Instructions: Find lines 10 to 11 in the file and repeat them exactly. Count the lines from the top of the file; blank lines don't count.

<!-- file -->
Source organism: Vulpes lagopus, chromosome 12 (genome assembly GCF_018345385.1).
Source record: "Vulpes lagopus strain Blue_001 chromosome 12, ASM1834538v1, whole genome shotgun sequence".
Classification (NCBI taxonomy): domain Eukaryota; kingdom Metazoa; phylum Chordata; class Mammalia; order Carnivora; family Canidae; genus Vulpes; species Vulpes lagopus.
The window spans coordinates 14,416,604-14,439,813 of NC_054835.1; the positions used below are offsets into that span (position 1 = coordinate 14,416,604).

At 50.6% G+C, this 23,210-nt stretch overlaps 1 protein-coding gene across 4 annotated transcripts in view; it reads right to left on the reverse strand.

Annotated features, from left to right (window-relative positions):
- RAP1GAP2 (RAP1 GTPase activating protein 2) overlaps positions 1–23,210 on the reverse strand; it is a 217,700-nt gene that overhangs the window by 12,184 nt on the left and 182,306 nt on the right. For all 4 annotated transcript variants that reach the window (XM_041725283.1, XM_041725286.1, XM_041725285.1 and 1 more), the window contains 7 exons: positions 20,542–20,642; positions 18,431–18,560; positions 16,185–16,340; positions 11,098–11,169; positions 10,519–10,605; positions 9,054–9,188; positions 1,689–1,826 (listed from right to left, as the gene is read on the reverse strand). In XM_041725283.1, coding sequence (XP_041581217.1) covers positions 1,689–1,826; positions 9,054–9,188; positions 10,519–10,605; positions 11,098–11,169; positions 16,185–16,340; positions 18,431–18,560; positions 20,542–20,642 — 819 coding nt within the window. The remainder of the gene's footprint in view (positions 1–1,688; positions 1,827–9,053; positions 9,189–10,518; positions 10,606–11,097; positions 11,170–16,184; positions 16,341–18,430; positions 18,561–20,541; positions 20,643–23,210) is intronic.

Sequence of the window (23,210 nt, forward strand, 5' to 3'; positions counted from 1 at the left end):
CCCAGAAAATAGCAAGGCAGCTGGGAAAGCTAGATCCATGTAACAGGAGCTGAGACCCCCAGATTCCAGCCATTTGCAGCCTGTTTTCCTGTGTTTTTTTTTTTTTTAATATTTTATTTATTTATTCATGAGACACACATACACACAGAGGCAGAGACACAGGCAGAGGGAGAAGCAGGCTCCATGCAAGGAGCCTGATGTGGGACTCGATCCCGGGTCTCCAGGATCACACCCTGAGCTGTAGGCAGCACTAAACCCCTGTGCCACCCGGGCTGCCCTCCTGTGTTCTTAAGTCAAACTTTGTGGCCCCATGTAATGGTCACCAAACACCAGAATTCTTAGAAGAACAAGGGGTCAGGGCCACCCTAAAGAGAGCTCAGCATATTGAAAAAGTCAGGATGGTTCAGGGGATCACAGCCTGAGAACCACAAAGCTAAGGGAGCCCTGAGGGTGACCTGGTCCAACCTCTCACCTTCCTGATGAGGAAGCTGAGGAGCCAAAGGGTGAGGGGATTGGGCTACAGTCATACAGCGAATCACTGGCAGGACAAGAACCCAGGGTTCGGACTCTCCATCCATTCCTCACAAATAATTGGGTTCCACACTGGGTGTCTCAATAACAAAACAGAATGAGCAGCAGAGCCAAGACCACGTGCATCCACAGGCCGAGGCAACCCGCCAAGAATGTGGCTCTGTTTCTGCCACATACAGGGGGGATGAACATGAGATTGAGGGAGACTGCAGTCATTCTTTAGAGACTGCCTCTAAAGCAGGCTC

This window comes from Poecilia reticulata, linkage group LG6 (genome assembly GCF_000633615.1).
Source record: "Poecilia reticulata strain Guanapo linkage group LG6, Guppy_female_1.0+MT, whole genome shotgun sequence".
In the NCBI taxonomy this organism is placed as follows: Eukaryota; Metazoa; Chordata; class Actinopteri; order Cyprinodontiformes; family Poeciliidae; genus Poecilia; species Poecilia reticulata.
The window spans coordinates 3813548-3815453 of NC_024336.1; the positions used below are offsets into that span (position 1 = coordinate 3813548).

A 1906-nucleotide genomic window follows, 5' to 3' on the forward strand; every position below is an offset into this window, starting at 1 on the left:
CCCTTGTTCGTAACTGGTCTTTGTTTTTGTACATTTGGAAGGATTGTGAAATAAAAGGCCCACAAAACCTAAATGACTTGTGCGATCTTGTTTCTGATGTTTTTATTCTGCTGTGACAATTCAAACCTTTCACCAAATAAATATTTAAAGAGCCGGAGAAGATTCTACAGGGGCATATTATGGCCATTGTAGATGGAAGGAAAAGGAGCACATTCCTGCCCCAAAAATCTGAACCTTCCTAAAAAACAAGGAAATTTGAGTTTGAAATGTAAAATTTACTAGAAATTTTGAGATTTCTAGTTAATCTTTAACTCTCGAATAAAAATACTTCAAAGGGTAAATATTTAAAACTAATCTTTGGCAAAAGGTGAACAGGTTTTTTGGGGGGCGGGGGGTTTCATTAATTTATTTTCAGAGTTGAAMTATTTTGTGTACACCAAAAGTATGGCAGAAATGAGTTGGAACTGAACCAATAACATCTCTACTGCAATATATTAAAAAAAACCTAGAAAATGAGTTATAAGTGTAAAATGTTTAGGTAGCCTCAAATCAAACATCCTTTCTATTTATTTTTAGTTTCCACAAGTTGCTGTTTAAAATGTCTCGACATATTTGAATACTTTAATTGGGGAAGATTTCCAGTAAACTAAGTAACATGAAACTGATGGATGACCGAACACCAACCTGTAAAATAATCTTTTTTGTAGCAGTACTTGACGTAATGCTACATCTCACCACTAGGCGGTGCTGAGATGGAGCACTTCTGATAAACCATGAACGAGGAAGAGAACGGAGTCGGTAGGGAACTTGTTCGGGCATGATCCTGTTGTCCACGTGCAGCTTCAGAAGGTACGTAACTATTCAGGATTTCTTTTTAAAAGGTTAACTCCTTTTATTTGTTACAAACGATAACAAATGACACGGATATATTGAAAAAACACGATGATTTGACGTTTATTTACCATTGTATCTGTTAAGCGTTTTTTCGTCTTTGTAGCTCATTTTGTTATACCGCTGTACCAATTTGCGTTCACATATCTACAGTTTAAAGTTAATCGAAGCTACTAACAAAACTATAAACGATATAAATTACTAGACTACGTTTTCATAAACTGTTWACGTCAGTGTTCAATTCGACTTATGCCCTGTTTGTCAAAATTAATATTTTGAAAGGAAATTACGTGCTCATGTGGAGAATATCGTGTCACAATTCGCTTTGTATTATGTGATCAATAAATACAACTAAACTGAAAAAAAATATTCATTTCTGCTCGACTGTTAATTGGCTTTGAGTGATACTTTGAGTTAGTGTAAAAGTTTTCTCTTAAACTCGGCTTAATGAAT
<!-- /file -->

This window comes from Poecilia reticulata, linkage group LG6 (genome assembly GCF_000633615.1).
Source record: "Poecilia reticulata strain Guanapo linkage group LG6, Guppy_female_1.0+MT, whole genome shotgun sequence".